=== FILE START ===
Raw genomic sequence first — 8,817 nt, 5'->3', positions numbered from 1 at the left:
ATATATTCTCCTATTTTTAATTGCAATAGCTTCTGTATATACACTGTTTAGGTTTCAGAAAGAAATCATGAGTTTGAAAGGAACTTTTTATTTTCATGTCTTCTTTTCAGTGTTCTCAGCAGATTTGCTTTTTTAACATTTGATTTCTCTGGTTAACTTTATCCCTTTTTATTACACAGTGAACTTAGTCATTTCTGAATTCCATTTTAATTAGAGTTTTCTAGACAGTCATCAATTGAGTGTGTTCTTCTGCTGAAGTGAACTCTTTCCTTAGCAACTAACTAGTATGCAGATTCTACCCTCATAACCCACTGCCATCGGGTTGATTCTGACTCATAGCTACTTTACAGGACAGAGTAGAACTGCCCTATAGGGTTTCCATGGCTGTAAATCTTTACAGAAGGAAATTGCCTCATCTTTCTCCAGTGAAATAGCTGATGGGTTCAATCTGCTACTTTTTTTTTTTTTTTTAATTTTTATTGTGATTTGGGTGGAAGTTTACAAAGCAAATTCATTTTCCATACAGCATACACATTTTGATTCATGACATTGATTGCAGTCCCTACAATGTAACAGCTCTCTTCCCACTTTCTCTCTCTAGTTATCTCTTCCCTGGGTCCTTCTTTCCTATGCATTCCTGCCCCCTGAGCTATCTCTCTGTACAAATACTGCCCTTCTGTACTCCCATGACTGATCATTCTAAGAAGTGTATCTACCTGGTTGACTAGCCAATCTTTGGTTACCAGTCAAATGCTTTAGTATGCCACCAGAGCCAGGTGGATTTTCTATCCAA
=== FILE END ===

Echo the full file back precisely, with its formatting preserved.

Raw genomic sequence first — 8,817 nt, 5'->3', positions numbered from 1 at the left:
ATATATTCTCCTATTTTTAATTGCAATAGCTTCTGTATATACACTGTTTAGGTTTCAGAAAGAAATCATGAGTTTGAAAGGAACTTTTTATTTTCATGTCTTCTTTTCAGTGTTCTCAGCAGATTTGCTTTTTTAACATTTGATTTCTCTGGTTAACTTTATCCCTTTTTATTACACAGTGAACTTAGTCATTTCTGAATTCCATTTTAATTAGAGTTTTCTAGACAGTCATCAATTGAGTGTGTTCTTCTGCTGAAGTGAACTCTTTCCTTAGCAACTAACTAGTATGCAGATTCTACCCTCATAACCCACTGCCATCGGGTTGATTCTGACTCATAGCTACTTTACAGGACAGAGTAGAACTGCCCTATAGGGTTTCCATGGCTGTAAATCTTTACAGAAGGAAATTGCCTCATCTTTCTCCAGTGAAATAGCTGATGGGTTCAATCTGCTACTTTTTTTTTTTTTTTTAATTTTTATTGTGATTTGGGTGGAAGTTTACAAAGCAAATTCATTTTCCATACAGCATACACATTTTGATTCATGACATTGATTGCAGTCCCTACAATGTAACAGCTCTCTTCCCACTTTCTCTCTCTAGTTATCTCTTCCCTGGGTCCTTCTTTCCTATGCATTCCTGCCCCCTGAGCTATCTCTCTGTACAAATACTGCCCTTCTGTACTCCCATGACTGATCATTCTAAGAAGTGTATCTACCTGGTTGACTAGCCAATCTTTGGTTACCAGTCAAATGCTTTAGTATGCCACCAGAGCCAGGTGGATTTTCTATCCAA